Another such case took place a few years earlier in Crete. A coach with the local basketball team in the town of Rethymno was arrested and convicted for molesting 36 young boys. The abuse had been going on for years and the total number of his victims is believed to be well over 100.

But no parent, neighbour, teacher, social worker, or police officer ever came forward with a suspicion. After the police and the local prosecutor were eventually alerted by one family, they purposefully, according to their own admission, left him to his devices, in order to organise a sting operation that would ensure his conviction.

This took a full year, throughout which the coach continued to abuse children.

It took another year before the Institute of Child Health, a semi-independent institution overseen by the Greek Ministry of Health, managed to convince authorities that something should be done for the families. EU funds were redirected and a unit for psychological support was set up in Rethymno.

It did not last more than two years; as the EU funds ran out, the Ministry of Health decided to shut it down. Nothing has taken its place.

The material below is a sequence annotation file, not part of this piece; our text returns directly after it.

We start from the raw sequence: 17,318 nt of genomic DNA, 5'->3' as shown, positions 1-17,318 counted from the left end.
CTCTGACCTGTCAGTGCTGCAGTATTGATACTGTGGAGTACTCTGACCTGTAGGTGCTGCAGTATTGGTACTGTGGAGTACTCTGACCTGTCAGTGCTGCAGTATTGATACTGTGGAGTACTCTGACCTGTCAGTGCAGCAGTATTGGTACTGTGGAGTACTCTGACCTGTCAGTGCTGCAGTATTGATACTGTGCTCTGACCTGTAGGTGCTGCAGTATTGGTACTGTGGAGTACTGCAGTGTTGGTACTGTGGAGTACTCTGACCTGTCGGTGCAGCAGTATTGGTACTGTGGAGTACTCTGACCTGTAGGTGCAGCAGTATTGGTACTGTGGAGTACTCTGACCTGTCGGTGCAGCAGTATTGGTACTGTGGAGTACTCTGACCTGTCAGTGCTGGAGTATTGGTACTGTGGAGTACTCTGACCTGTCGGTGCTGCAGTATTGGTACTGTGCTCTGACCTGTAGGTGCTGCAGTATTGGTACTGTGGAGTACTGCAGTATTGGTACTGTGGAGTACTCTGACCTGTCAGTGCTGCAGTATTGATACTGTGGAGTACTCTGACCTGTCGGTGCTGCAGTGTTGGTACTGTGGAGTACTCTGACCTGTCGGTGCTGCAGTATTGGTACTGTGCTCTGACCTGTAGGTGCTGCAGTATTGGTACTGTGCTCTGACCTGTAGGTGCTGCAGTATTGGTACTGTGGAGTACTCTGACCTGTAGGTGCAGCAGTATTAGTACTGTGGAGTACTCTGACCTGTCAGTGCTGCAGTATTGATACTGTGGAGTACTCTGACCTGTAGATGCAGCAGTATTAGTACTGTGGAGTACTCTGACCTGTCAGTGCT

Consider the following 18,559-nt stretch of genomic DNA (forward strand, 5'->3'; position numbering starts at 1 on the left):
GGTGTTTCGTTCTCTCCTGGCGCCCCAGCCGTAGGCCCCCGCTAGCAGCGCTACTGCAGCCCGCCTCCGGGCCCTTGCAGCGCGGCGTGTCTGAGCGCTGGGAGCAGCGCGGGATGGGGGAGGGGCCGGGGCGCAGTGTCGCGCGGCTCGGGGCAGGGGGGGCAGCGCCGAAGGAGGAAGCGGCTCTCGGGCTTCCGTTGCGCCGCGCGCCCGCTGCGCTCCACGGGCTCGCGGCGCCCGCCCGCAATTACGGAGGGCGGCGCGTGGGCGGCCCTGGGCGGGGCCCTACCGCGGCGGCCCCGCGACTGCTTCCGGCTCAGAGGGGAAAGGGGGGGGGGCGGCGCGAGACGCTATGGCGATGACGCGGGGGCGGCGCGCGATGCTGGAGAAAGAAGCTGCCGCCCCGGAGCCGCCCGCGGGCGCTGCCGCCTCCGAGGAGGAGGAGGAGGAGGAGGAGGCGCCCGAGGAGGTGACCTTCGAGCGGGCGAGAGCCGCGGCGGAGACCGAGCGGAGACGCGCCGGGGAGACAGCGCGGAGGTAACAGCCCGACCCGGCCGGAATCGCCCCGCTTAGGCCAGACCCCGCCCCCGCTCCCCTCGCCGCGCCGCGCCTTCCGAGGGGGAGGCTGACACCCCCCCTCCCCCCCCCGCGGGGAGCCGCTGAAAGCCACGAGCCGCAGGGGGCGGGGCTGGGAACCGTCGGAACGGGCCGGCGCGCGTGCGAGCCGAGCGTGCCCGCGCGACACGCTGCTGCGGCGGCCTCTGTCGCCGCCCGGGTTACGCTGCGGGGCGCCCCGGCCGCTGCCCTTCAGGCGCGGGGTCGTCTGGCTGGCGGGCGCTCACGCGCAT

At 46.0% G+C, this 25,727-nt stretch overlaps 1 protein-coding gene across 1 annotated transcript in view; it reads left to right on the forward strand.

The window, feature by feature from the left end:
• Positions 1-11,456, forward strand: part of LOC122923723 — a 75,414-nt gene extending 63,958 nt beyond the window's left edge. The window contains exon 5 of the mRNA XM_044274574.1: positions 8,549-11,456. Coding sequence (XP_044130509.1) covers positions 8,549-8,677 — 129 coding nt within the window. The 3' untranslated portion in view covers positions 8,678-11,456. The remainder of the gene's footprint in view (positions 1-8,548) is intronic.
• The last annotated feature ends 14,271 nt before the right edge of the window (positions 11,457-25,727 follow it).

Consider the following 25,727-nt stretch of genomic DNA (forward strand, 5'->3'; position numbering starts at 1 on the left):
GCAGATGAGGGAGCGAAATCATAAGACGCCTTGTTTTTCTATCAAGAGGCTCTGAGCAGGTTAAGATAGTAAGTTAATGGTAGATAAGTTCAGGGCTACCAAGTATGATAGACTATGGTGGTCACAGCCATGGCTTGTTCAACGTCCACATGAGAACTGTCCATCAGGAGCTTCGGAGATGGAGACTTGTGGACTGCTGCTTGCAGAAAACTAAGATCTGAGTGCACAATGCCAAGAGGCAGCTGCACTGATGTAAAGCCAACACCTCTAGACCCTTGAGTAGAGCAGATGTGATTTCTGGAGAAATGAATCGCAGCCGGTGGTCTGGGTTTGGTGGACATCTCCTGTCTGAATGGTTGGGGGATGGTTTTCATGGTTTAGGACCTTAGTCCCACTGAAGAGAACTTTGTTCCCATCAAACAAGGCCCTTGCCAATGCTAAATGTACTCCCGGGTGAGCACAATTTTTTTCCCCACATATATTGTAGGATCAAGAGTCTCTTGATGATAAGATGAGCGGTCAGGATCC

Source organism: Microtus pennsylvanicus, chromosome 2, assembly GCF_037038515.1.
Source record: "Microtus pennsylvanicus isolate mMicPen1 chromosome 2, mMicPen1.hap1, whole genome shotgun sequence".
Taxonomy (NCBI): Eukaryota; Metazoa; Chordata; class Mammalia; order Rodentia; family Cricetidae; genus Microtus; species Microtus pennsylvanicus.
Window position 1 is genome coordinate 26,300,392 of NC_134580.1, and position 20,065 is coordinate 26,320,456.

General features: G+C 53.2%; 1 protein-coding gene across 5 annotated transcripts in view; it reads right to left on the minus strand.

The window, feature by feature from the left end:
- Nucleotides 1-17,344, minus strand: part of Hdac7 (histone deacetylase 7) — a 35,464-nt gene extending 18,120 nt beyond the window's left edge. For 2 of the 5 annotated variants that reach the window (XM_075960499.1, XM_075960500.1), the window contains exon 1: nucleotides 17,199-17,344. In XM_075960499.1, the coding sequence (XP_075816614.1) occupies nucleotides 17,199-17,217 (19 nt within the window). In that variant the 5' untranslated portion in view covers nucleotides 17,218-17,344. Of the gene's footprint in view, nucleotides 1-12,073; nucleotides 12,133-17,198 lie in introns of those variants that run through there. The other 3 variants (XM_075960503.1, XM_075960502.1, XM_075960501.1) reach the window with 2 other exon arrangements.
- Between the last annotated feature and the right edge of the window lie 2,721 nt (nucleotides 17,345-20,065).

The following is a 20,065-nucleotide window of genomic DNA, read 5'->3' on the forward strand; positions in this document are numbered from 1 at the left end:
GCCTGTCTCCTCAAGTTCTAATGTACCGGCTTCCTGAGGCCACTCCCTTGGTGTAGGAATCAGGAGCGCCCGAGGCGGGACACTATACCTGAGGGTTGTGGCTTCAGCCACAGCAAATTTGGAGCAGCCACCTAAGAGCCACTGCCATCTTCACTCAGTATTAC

Giorgos Nikolaidis in Athens, and various literature on psychology, Olga Themeli’s book on children’s testimonies among them [Achilleas Zavallis/The Manifold/Al Jazeera]

Ignored by successive governments

Such cases, of which there are many, seem indicative of a structural inability to organise a coherent system of child protection in Greece, child care experts said.

There are hundreds of services spread across the country that have some measure of participation in child protection; but most operate in isolation from the others, with no protocols for coordinated action.

“This kind of anarchy where every professional does whatever comes to their mind is destructive,” Nikolaidis said.

“I have seen cases where four-year-old kids were treated for sexually transmitted rectal HPV for over a year, and no investigation had been undertaken to determine how they got it. Because in this type of anarchy, every professional can shut themselves in their own task, however they define it. The dermatologist can just treat the infection and not be concerned with anything else”.

The Institute of Child Health has developed, with independent funding, a protocol for networking the disparate services and unifying their procedures. It also developed a digital records system for incidents of abuse. Βut despite presenting these to successive Greek governments, they have been ignored.

To date, all efforts towards coordinating child protection services have similarly failed. One more attempt to streamline the system is in the works by the current government, starting with improving the conditions for child abuse survivors that choose to legally challenge their abusers.